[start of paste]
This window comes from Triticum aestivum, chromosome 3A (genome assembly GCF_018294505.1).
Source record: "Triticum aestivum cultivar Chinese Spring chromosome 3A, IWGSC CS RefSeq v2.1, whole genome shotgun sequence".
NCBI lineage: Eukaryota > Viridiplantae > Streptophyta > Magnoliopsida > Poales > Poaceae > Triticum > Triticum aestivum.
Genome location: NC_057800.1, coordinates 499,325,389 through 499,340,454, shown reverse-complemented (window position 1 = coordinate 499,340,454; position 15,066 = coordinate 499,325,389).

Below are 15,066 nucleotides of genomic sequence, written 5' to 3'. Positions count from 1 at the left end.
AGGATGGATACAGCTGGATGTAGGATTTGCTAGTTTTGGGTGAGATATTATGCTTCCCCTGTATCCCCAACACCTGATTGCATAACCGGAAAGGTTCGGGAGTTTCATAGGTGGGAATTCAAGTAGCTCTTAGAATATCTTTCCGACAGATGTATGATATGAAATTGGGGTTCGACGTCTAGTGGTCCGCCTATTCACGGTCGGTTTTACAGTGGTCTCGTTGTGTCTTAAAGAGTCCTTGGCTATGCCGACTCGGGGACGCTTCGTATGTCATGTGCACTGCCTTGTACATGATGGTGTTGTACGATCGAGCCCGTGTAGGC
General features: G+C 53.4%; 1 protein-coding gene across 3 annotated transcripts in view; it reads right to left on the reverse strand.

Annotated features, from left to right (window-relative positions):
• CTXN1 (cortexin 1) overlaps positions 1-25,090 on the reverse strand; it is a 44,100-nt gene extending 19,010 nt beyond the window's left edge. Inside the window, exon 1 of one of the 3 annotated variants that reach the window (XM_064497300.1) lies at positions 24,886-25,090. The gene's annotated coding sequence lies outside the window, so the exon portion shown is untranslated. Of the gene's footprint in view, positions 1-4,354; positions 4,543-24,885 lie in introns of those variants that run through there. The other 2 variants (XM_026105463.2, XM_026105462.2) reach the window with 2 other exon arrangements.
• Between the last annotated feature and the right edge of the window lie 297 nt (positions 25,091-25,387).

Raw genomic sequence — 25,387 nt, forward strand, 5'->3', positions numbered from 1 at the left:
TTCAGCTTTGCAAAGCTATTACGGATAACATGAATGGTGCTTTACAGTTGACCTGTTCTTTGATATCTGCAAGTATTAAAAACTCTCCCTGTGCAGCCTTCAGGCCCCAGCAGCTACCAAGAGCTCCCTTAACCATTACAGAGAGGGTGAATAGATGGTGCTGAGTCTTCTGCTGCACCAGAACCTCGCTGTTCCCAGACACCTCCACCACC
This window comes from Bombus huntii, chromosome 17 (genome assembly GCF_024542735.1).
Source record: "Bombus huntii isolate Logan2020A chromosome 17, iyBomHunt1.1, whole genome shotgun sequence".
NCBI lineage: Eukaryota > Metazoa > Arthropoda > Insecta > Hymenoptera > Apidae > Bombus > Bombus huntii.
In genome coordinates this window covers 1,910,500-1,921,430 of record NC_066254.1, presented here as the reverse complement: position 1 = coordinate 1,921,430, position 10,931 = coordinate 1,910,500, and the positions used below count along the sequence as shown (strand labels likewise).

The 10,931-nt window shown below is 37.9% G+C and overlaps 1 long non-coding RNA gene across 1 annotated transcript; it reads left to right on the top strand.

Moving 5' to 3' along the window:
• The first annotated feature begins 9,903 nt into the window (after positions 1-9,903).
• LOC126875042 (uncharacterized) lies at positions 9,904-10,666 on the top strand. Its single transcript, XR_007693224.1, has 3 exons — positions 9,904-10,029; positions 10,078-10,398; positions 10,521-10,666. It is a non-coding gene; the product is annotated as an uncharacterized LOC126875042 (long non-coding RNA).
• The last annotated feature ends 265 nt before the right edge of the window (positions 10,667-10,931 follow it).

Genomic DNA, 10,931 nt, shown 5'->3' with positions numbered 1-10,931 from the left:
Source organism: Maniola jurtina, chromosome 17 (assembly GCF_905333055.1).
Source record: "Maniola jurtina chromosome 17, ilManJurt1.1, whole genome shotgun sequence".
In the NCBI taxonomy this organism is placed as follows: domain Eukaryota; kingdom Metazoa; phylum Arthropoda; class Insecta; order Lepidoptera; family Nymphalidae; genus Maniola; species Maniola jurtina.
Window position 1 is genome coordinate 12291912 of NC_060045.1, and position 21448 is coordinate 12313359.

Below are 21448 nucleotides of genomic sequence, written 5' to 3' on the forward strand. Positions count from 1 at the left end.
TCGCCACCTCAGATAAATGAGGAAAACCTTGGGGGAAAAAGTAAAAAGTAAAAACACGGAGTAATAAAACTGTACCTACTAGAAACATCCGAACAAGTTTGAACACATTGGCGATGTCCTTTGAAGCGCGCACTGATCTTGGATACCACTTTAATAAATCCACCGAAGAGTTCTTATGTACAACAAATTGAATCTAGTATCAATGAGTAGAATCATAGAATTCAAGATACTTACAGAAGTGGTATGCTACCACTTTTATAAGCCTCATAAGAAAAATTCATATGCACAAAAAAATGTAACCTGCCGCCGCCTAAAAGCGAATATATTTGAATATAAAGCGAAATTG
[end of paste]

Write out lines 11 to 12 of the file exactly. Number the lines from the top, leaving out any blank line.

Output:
Raw genomic sequence — 25,387 nt, forward strand, 5'->3', positions numbered from 1 at the left:
TTCAGCTTTGCAAAGCTATTACGGATAACATGAATGGTGCTTTACAGTTGACCTGTTCTTTGATATCTGCAAGTATTAAAAACTCTCCCTGTGCAGCCTTCAGGCCCCAGCAGCTACCAAGAGCTCCCTTAACCATTACAGAGAGGGTGAATAGATGGTGCTGAGTCTTCTGCTGCACCAGAACCTCGCTGTTCCCAGACACCTCCACCACC